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A Smattering of Longreads from 2012 That Are Just Neat

I did this last year, so why not do it again? 2012 was a great year for reading long things in magazines and on websites that are neat, so here—in no particular order—are a few things that I found neat enough that I remembered them when I decided to make a list of neat things to read that are also long.

"Portait of the Artist as a Postman" by Jason Sheeler, Texas Monthly

Want to read about a reclusive artist who’s a postman and designs in-demand scarves for Hermes? This is the story for you.

"Tinkers to Evers to Chance…to Me" by Tim Layden, Sports Illustrated

This one combines baseball and familial lore into one story that’s really got all the things you could want out of a story about either baseball family.

"Marathon Man" by Mark Singer, The New Yorker

Finding out why a man would cheat at a marathon is just as interesting as finding out how he does it.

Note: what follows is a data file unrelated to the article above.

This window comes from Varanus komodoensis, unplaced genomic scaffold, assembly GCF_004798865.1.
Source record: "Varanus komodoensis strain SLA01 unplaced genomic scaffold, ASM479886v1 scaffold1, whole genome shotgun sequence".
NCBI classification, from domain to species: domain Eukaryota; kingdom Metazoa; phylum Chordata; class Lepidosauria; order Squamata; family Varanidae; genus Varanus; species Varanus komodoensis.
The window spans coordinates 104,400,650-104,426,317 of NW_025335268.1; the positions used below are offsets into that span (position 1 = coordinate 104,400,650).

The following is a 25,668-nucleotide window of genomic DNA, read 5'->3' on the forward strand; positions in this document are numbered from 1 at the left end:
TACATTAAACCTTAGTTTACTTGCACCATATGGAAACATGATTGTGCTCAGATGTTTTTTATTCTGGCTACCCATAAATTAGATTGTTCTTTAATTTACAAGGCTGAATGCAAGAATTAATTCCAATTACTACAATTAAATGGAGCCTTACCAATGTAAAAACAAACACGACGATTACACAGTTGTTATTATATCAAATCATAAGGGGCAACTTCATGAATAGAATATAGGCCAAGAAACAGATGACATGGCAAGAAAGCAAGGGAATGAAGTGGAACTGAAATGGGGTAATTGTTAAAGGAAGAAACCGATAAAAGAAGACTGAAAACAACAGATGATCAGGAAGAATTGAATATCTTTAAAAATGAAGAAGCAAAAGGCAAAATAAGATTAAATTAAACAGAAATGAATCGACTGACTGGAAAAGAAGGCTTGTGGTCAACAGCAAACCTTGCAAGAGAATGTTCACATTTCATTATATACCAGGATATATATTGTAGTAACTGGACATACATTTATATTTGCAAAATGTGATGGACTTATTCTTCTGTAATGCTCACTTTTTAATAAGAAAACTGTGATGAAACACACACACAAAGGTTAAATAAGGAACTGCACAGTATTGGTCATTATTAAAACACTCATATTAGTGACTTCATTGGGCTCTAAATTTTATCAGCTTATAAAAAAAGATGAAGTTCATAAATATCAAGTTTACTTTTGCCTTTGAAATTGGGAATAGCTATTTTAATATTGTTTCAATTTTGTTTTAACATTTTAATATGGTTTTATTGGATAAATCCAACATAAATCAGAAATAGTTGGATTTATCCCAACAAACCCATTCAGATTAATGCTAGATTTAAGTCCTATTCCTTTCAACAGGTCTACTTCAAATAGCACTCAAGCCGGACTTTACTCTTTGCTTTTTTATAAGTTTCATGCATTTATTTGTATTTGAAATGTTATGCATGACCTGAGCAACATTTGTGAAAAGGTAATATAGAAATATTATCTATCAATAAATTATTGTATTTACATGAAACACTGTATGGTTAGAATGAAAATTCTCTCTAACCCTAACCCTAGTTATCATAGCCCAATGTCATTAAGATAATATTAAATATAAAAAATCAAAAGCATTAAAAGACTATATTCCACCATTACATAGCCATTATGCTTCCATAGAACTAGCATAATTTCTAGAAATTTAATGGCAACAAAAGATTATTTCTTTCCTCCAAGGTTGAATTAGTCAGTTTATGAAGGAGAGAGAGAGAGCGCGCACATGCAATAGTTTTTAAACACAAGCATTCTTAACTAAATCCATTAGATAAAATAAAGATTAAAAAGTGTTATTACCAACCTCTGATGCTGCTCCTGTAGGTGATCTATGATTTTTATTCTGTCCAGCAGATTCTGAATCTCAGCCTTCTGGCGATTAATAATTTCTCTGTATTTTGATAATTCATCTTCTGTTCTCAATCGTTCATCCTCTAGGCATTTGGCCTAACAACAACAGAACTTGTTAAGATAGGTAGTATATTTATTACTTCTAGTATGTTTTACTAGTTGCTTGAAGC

"The Truce on Drugs" by Ben Wallace-Wells, New York

Sure, Colorado and Washington state have legalized it, but what does that really mean? A great example of how the more things change the more things stay the same.

"A Fighter Abroad" by Brian Phillips, Grantland

1810. A freed slave in England becomes a boxer. It will make a better movie than Django Unchained if handled correctly. After reading this, the only reason to remain frustrated about Grantland is that everything they do isn’t as good as this.

"The Throwaways" by Sarah Stillman, The New Yorker

About how young drug offenders wind up becoming police informants and have a strange habit of turning up dead. One of the those pieces that’s so great you don’t notice how it’s broken your heart until well after you’re done reading it.

"This Land is My Land" by Tony Rehagen, Atlanta Magazine

An amiable relationship between two old men turns sour over a land dispute. One of them ends up dead and the two families start a feud. A fascinating look at an extreme example of being stubborn.

"18 Tigers, 17 Lions, 8 Bears, 3 Cougars, 2 Wolves, 1 Baboon, 1 Macaque, and 1 Man Dead in Ohio" by Chris Heath, GQ

 This story came out the same day as one on the same subject by Chris Jones in Esquire. What was lost in the ensuing conniption CJ threw—and possibly the source of it—is that Heath’s version is just plain better.

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